Externally, I tried to comfort him by saying things like “It’s going to be OK”. Internally, I was making a list of who to call, what to ask, and what to pack for the hospital. I called my mom, who is a nurse, and with her guiding me, checked his pulse, his temperature, examined his body for bruising, and put a heating pad in his bed to help him get warm. After watching a couple of episodes of Transformers on Netflix, he fell asleep. I took out the heating pad and left the room, still feeling some anxiety in my gut.
I checked on Emmett every two hours until the morning, taking his temperature, feeling his skin, and watching him breathe. I felt very strongly that he should get x-rays, since he just sprained this same ankle a month or so ago.
Early this morning we arrived at the Pediatric ER. The staff was courteous, if a bit incredulous that I wanted x-rays on what was obviously a sprain.
Fast forward to lunch time, and my sweet boy is in a splint. He has a distal fracture of the fibula that, due to the location of the break, did not present as such. The break is on the growth plate, which means we will see an orthopedic doctor next week to discuss next steps. His “just a sprain” turned out to be a broken leg.
[On the bright side, his cast is red and festive.]
This was a sneaky break. A painless fracture. There is internal damage on a pretty important part of the body. Fluid has pooled in his ankle and heel. The fracture wasn’t visible, so no one I talked to believed it was there. Only after looking inside did they realize how seriously he was hurt.
Considering this, I am reminded me to be more conscious of others. What I can see with my eyes doesn’t often betray what’s going on underneath. A person may look like they have it all together when they are crumbling on the inside. They may not look to me like someone I could befriend, when we actually have a lot in common. NOTHING is ever what it seems on the surface. While I don’t have X-Ray vision, I do have opportunity to dig deeper. I have an obligation to look deeper. To investigate. To find out what’s going on in the heart, the mind, and the spirit.
Finding out about an injury is the first step to healing. Knowing a person, really understanding them takes time, but it is the first step to helping them heal and grow. Stepping out of comfort zones, crossing invisible lines we’ve drawn for ourselves, choosing to let go of old beliefs in order to embrace new friends. These can only lead to good things – things like love, peace, and community.
I am grateful for this awareness, particularly at this time of year.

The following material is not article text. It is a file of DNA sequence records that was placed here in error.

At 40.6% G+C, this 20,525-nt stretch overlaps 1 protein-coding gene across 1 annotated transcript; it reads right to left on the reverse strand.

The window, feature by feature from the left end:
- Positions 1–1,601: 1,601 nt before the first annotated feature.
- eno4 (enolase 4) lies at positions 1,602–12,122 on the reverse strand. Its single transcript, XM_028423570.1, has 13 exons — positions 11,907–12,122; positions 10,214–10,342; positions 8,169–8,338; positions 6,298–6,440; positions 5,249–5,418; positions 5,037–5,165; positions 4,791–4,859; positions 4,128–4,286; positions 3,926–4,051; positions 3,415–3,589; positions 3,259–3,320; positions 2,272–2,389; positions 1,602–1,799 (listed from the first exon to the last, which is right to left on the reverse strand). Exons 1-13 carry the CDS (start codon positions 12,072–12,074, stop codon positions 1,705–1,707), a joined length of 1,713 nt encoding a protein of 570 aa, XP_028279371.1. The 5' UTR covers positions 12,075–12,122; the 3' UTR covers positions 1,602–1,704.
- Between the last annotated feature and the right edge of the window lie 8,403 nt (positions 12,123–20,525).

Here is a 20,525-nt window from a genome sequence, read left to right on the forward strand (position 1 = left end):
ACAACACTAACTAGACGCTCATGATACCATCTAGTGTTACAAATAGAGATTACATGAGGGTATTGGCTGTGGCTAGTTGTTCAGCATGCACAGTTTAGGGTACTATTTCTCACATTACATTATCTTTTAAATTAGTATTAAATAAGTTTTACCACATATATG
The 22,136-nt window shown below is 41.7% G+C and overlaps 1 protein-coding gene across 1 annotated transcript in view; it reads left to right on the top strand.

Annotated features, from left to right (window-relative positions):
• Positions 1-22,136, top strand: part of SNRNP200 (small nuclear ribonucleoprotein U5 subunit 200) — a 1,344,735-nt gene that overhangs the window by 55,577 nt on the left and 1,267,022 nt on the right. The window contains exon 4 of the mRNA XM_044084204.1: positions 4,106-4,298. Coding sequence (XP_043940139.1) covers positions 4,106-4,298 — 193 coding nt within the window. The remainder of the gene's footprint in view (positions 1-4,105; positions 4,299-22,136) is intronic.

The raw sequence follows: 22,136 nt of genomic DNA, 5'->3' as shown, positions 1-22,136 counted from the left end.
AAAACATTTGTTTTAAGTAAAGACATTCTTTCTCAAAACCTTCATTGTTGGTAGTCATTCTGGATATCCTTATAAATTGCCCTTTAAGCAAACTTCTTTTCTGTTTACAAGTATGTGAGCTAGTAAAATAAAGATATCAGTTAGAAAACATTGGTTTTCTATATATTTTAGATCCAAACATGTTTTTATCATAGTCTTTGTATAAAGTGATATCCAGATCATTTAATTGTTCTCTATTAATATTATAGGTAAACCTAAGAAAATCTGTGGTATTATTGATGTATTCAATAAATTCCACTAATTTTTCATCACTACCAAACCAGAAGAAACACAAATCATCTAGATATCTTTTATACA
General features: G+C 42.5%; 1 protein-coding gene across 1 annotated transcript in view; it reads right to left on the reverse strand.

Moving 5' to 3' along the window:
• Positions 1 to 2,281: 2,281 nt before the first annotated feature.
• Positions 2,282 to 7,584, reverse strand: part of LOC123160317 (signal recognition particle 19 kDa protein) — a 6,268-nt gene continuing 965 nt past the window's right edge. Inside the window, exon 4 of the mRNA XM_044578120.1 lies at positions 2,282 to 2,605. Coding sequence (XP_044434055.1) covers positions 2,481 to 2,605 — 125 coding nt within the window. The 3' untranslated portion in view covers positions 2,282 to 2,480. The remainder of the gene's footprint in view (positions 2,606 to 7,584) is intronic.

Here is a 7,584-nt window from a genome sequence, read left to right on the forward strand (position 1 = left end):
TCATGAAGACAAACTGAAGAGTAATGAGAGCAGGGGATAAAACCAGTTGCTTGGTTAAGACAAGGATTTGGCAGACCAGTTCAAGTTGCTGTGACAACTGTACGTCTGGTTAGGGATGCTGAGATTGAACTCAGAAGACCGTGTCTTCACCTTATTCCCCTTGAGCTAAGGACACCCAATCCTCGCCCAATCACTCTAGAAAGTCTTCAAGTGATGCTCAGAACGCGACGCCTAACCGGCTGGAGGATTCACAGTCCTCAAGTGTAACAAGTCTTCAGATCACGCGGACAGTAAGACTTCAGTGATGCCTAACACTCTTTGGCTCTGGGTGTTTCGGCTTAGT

This holiday season, and always, may you see others – and may you be seen – for the magical, powerful, gorgeous creature that you (we, they) truly are.
I’m vegan, and part Native American so tomorrow is a different day for me. I’ll still be gathering with my lovely family and eating LOTS of things, as well as concentrating on being thankful and in the moment.
No animal products, and a prayer for those who lost their lives in the “civilization” of our nation.
Here are some links on gratitude, veganism, how you can support the remaining tribesmen and women, and blessing loved ones with love and light, if you’re into that sort of thing. If you’re reading this, I love you and I hope your day, however you choose to spend it, is full of joy, fellowship, and delicious food.
One last thought: In the hustle and bustle of the holidays, please remember two important days that come AFTER Black Friday. The 25th is Small Business Saturday, a day to support small businesses, shop local and purchase thoughtful, sustainable gifts for loved ones. The 28th is Giving Tuesday, a day designated for supporting whatever causes you believe in, so please choose a charity near and dear to your heart and rain down love and affection (and generosity!) on them. It will come back to you tenfold.
Sitting cross-legged in my bed tonight, I’m staring at my computer screen while my 7 year old is sleeps right next to me. This last week he’s had trouble sleeping in his own bed, which is on the other side of our apartment. I’m not sure what’s causing his dis-ease, I just know I’m doing my best to help him find peaceful rest and security. If I had to guess, I’d say there are two things on his mind:
A scary cartoon he watched without permission last week. This I take full responsibility for, I was distracted and didn’t realize he had floated from something authorized to something that might frighten him.
Loneliness. He was an only child for 6 years before Kid 2 came along, and it’s tough being the Big Brother. There are times he feels (and is) brushed aside a bit because baby screams are priority. He misses his time with his Daddy and me. Exacerbating this, his room is clear on the other side of the apartment from ours, so I’d imagine it feels a little uncomfortable for him to make the long trek over there, be tucked in and kissed goodnight, and then watch the rest of the family go back to the other side of the living space.